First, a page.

Publisher's Paradox: The Unlimited Email Revenue Strategy
The Paradox: Your newsletter's revenue potential is hamstrung by your link back strategy.
For the past two weeks, Publishers Paradox has focused on rethinking our email strategies. Thanks to a reader comment we've already addressed the fact that email is an interpersonal medium. Now it's time to rethink the opportunity to drive higher revenues with an email strategy that's people-powered.
The Eternal Quest for Page Views
As publishers we're constantly searching for ways to increase the number of page views we earn. The more page views we rack-up, the more display ads we serve, the more impressions we garner, and the greater our revenue. (Or that's the hope.)
Unfortunately, this simple strategy leads us to design email newsletters that rely on shoving a ton of links into the inboxes of our subscribers in the hopes that they'll click on something -- anything. Why? So we can rack-up our page views...
It's time we rethink the way we leverage the power of our audience's email inbox to drive real revenue. After all, we're much closer to the center of our audience's daily content consumption habits in their inbox than we are at our website.
Why Can't I Subscribe to Content Written By A Specific Person?
If email is an interpersonal medium and we embrace the idea that an email should be sent by a person to a person, then why can't I subscribe to content written by a specific individual at your magazine? For example, I read Yachting Magazine. I like boats. I subscribe to the print magazine and get their newsletter full of boring links to content I ignore on a daily basis.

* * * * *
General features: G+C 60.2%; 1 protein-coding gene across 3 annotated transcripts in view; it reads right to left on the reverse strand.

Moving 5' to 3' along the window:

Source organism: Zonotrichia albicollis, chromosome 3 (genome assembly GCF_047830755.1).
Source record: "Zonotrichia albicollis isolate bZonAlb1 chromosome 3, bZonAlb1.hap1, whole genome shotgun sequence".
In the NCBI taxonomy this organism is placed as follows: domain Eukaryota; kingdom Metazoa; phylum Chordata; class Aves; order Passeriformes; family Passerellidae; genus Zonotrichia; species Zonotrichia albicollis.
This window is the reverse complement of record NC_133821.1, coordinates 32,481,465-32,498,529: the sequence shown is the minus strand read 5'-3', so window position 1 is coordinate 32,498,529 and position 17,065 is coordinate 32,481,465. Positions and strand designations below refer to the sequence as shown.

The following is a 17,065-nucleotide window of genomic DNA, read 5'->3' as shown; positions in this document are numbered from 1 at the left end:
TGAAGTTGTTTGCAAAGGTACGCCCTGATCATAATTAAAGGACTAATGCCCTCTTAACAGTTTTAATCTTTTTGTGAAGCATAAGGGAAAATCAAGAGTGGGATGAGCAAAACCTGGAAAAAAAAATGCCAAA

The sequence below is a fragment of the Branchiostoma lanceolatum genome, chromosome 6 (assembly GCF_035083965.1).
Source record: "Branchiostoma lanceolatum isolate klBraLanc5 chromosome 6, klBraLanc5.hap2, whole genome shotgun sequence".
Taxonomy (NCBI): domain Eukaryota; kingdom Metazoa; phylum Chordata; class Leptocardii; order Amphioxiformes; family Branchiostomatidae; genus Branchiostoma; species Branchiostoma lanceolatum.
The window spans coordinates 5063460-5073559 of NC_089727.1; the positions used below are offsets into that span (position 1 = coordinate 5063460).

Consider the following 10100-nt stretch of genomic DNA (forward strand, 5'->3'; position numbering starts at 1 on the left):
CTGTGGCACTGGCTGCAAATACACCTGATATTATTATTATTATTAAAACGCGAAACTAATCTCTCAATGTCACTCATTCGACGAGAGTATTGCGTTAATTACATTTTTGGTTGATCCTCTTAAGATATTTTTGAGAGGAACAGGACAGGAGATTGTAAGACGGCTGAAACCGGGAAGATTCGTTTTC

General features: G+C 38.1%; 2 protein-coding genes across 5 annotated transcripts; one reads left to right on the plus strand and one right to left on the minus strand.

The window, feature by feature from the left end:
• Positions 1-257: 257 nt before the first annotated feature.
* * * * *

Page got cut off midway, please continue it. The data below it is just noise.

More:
However, I love Kim Kavin's articles. Kim Kavin is a spectacular luxury yacht photographer and a great writer and I've come to enjoy the articles she writes. Here's the problem: There's no way for me to subscribe to Kim Kavin's content. If I could, every time I received an email from Kim, containing an entire article or links to her photography. I'd read it.
So instead, I've subscribed to Kim's blog (which isn't updated often enough and doesn't deliver what I wanted -- but that's her problem.)
Let's assume for a minute I could subscribe to Kim's content through Yachting Magazine. Given Kim's stellar photography skills and my interest in her content, don't you think a non-endemic photography brand would be interested in sponsoring her content? Wouldn't her audience of boaters like me be valuable to a specific brand?
You see, an interpersonal opt-in strategy is self-selecting. Because it's highly targeted content driven by the personality, passions, and perceptions of the writer, I know a lot about the audience that consumes the content. The more I know about the audience, the more valuable it is to the right brand.
This means, your revenue potential is as deep as your pool of writers. Wouldn't it be great if every single one of your journalists had a inbox relationship with a valuable audience?
The Publisher's Challenge
I want you to ask your web development team to help you build an email opt-in strategy that's based on the people that power your platform. Invite your technology team to embrace the opportunity. I want you to allow your audience to build inbox relationships with the talent you've hired to power your brand.